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Malaria and Fetal Growth Alterations in the 3(rd) Trimester of Pregnancy: A Longitudinal Ultrasound Study.

Schmiegelow, C., Minja, D., Oesterholt, M., Pehrson, C., Suhrs, H. E., Boström, S., Lemnge, M., Magistrado, P., Rasch, V., Nielsen, B. B., Lusingu, J. and Theander, T. G. (2013) Malaria and Fetal Growth Alterations in the 3(rd) Trimester of Pregnancy: A Longitudinal Ultrasound Study. PloS one, 8 (1). e53794. ISSN 1932-6203

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Abstract

Pregnancy associated malaria is associated with decreased birth weight, but in-utero evaluation of fetal growth alterations is rarely performed. The objective of this study was to investigate malaria induced changes in fetal growth during the 3(rd) trimester using trans-abdominal ultrasound. An observational study of 876 pregnant women (398 primi- and secundigravidae and 478 multigravidae) was conducted in Tanzania. Fetal growth was monitored with ultrasound and screening for malaria was performed regularly. Birth weight and fetal weight were converted to z-scores, and fetal growth evaluated as fetal weight gain from the 26th week of pregnancy. Malaria infection only affected birth weight and fetal growth among primi- and secundigravid women. Forty-eight of the 398 primi- and secundigravid women had malaria during pregnancy causing a reduction in the newborns z-score of -0.50 (95% CI: -0.86, -0.13, P = 0.008, multiple linear regression). Fifty-eight percent (28/48) of the primi- and secundigravidae had malaria in the first half of pregnancy, but an effect on fetal growth was observed in the 3(rd) trimester with an OR of 4.89 for the fetal growth rate belonging to the lowest 25% in the population (95%CI: 2.03-11.79, P<0.001, multiple logistic regression). At an individual level, among the primi- and secundigravidae, 27% experienced alterations of fetal growth immediately after exposure but only for a short interval, 27% only late in pregnancy, 16.2% persistently from exposure until the end of pregnancy, and 29.7% had no alterations of fetal growth. The effect of malaria infections was observed during the 3(rd) trimester, despite infections occurring much earlier in pregnancy, and different mechanisms might operate leading to different patterns of growth alterations. This study highlights the need for protection against malaria throughout pregnancy and the recognition that observed changes in fetal growth might be a consequence of an infection much earlier in pregnancy.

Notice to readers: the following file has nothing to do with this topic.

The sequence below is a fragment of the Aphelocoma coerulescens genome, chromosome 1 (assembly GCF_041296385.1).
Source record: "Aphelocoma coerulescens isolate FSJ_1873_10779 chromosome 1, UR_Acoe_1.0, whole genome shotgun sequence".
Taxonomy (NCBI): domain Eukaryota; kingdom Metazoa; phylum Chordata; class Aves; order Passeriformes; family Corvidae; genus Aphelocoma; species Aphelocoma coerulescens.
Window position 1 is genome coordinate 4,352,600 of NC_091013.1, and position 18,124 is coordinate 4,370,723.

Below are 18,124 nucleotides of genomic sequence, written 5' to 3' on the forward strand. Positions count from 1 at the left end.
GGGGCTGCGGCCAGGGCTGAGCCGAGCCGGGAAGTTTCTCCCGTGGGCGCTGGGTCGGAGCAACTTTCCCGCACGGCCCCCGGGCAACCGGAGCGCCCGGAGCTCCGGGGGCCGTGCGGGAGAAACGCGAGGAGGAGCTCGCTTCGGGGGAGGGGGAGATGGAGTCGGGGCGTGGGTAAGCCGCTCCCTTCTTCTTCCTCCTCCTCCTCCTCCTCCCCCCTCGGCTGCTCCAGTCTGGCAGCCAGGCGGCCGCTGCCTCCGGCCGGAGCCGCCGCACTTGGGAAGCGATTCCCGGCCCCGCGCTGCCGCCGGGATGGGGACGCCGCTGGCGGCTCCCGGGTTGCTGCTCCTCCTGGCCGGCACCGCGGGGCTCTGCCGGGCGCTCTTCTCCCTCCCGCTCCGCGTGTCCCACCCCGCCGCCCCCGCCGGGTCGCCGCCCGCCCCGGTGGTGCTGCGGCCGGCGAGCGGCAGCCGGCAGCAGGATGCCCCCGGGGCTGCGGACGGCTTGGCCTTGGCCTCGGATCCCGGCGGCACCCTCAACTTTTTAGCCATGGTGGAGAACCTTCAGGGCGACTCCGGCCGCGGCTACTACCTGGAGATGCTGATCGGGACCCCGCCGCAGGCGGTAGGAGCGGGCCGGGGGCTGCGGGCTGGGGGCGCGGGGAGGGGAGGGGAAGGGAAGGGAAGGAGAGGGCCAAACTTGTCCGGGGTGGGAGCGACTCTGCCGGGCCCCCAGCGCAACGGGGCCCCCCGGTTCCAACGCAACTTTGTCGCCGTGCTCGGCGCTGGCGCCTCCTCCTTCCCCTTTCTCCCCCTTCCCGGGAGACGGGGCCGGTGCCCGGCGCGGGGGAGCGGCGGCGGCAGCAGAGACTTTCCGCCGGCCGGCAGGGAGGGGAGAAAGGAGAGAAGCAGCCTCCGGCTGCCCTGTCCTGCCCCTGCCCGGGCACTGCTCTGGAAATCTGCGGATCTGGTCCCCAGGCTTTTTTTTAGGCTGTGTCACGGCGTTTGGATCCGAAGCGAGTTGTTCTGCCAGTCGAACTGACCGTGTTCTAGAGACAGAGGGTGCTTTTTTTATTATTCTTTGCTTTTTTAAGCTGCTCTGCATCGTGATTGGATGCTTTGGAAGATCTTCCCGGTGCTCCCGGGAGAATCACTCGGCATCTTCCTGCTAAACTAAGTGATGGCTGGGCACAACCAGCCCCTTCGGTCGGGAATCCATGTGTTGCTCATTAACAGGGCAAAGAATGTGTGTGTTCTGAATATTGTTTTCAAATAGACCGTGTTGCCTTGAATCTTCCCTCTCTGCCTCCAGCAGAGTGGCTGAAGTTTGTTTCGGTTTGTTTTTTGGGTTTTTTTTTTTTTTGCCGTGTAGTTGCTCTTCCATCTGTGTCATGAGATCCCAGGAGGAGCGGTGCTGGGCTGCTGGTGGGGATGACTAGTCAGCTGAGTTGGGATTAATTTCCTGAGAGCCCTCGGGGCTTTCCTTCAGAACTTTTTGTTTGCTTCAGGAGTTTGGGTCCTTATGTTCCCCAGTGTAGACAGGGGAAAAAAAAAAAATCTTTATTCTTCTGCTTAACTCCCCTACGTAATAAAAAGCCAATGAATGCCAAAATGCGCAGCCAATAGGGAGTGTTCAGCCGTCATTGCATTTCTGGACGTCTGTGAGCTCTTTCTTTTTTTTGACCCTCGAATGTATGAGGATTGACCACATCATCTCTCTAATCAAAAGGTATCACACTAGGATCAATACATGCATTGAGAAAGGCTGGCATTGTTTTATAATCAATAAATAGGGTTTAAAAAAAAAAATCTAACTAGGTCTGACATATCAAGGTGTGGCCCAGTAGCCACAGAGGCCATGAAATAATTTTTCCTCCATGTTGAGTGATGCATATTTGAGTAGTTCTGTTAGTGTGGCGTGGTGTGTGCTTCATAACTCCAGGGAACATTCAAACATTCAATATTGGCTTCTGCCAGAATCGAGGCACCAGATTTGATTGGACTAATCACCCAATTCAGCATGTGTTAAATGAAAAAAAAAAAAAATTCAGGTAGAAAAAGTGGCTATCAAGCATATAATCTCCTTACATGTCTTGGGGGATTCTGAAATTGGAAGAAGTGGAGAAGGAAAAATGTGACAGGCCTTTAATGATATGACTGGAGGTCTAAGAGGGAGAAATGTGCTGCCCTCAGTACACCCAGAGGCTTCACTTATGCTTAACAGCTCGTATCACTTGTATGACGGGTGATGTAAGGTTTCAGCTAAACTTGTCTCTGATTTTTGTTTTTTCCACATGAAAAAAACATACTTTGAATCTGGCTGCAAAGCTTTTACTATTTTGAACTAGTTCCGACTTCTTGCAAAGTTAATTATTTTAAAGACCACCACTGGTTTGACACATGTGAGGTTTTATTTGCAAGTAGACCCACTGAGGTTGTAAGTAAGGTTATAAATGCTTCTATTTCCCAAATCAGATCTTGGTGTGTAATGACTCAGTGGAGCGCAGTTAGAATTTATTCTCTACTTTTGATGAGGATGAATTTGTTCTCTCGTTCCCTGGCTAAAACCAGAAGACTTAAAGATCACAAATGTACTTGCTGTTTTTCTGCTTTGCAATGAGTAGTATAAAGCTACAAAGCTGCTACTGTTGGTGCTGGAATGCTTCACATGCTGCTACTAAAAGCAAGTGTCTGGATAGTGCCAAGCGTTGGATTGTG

Item Type: Article
Keywords: Malaria, Malaria, Fetal growth, Pregnant woman, Fetal growth, Birth weight, Tanzania
Subjects: Malaria > Surveillance, monitoring, evaluation
Maternal & Neonatal Health > Antenatal care
Divisions: National Institute for Medical Research
Depositing User: Mr Joseph Madata
Date Deposited: 29 Jan 2014 07:58
Last Modified: 29 Jan 2014 07:58
URI: http://ihi.eprints.org/id/eprint/2402

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